Cabbie Describes Dwyer's Last Night
The cab driver who went to pick up Joseph Dwyer on the day of his death said that she had begged him to stop abusing inhalants.
In the final months of his life, Dwyer was going through 12 to 14 -- sometimes as many as 18 -- cans a day of Dust-Off, said Dianne Hayes. Dust-Off is compressed gas used to clean computers and other equipment.
Dwyer died June 28 of what Pinehurst police believe was an accidental overdose of inhalant in aerosol cans and possibly prescription medication. He was a former U.S. Army medic who was made famous by a 2003 picture showing him carrying a wounded Iraqi boy. The photo ran on the front pages of newspapers and magazines worldwide.
According to his family, Dwyer struggled with post-traumatic stress disorder after returning from Iraq. His mother told reporters that he abused inhalants to help him sleep.
Hayes is a driver for the cab company Southern Pines Transportation. She said she picked Dwyer up every day and drove him to various local stores to buy Dust-Off. He called her for a ride to the hospital the day of his death.
The call came in about 7 p.m., she remembers. She had a customer with her and had to drop him off before heading to Dwyer's home on Longleaf Drive. When she knocked on the door, he called out and said that he was in pain. When she tried the door, it was locked. He asked her to call 911.
"He said, 'Call the police! Call 911!'" Hayes said. "'I'm in pain. I'm dying. I feel like I'm having a heart attack.'"
'They Were Everywhere'
Upon arrival, police had to kick the door in. Hayes watched as the officers found Dwyer lying on the floor on his back, breathing heavily, about 10 feet from the door. There were more than 100 empty cans of Dust-Off around the house, Hayes said.
"They were all around," she said. "They were everywhere."
After paramedics struggled to get him on a gurney, Hayes noticed that Dwyer's skin was gray. She was relieved when they took off with him in the ambulance.
"When I left there, I thought he was going to be OK," she said.
She later read in The Pilot that he had died at FirstHealth Moore Regional Hospital. They had seen each other every day for months, she said, and had become friends. He had obviously been living alone and didn't seem to have much other human contact, she said.
"I got very close to him," she said. "He was a nice guy. He really was. If he went in the store to buy a drink, he would buy me one too."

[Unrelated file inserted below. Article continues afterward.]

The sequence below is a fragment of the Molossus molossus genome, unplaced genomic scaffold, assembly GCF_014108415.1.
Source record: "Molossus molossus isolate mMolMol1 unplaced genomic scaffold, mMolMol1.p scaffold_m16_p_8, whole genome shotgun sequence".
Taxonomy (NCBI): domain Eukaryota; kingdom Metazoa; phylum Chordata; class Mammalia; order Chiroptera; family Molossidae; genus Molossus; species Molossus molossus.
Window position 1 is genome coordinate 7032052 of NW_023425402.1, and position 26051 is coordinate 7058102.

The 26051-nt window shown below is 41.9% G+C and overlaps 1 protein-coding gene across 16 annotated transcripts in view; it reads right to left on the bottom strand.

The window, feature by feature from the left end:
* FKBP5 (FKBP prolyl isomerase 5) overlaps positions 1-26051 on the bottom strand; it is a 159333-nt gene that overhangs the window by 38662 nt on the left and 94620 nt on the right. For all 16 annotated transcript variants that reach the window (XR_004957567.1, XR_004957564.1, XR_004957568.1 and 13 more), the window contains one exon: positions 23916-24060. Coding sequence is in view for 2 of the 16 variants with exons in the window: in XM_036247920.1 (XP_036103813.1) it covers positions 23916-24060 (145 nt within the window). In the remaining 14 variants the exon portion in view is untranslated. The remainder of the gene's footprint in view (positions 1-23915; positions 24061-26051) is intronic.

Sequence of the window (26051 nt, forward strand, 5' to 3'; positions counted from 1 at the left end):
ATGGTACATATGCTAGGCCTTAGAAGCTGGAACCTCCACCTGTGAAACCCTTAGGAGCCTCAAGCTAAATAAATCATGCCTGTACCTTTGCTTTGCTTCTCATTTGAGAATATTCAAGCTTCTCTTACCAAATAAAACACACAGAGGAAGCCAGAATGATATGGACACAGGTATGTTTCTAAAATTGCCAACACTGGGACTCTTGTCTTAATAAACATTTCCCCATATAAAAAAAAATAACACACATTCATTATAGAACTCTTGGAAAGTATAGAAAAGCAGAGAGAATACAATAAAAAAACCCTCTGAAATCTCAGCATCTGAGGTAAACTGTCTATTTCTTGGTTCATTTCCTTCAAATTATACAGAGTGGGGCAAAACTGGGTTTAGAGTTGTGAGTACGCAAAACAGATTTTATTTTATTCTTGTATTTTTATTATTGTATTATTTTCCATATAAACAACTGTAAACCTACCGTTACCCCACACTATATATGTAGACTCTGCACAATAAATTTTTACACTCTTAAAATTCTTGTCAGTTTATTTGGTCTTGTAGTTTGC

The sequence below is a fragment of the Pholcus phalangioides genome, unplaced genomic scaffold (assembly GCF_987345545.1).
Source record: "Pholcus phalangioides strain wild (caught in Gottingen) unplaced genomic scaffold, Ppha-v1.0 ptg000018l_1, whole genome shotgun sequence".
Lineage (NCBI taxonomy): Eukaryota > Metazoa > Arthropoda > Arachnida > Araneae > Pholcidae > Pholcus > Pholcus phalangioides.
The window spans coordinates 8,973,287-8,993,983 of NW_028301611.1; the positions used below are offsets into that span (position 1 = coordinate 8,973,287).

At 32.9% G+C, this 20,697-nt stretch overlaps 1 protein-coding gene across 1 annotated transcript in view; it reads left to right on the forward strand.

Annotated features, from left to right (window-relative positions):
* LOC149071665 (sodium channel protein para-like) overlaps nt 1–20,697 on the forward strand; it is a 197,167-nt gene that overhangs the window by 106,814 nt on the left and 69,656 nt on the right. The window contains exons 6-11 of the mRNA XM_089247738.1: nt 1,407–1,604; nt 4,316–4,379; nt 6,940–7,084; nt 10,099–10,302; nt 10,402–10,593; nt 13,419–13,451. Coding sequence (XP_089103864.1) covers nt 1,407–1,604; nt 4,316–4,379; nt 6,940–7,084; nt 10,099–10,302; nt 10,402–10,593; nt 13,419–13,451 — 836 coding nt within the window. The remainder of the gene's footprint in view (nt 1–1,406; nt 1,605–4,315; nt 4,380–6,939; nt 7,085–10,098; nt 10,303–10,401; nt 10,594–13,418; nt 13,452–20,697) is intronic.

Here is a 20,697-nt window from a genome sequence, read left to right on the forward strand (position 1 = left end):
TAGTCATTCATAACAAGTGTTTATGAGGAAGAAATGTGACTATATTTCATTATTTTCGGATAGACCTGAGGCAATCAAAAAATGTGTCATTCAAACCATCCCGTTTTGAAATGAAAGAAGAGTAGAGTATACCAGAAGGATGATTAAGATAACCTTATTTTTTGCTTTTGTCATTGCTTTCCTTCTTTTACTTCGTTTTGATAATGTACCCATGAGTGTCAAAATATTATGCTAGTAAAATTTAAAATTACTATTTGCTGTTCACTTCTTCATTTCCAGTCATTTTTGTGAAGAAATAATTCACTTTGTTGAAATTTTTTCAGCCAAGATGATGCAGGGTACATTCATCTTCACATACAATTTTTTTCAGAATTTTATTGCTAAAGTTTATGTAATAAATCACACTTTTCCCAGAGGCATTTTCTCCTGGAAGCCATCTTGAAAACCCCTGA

She said she knew he had been a soldier but had no idea he was famous.
"I just now found out that he was the hero," she said. "He didn't say anything about anything like that."
Dwyer told her he needed the Dust-Off cans because he was cleaning motorcycles. She said she eventually figured out that he was inhaling them.
"I was very, very concerned about this guy," she said.
No Laws Against It
The product is usually used to clean dust out of the inside of computers. It's not compressed air, as many people think. The chemical contained in the can is called difluoroethane.
According to the National Institute on Drug Abuse, inhalant abuse can disrupt heart rhythms and cause death from cardiac arrest, or lower oxygen levels enough to cause suffocation. There are no laws regarding the purchase of Dust-Off cans, and it is only one of any number of household items that can be abused as an inhalant.
According to Moore County Sheriff Lane Carter, there are no laws against possessing or even abusing inhalants.
"All that stuff you can buy in the grocery store," he said.
Stores don't keep track of how much of potentially toxic products they sell to a certain person, he said.
"These are just normal household items," he said. "But a lot of people have died from it."
Hayes said that if anyone at the various stores she took him to questioned him about purchasing so many cans of Dust-Off, she didn't know about it.
"He probably told them the same thing he told me," she said. "I caught on to it."
About a week before his death, she said she confronted him.
"If he hadn't done that air, he'd have been fine," she said. "I tried to get him to quit. I said, 'Please don't do that. You're killing yourself.' He said, 'I can't.'"
Contact Matthew Moriarty by e-mail at email@example.com.
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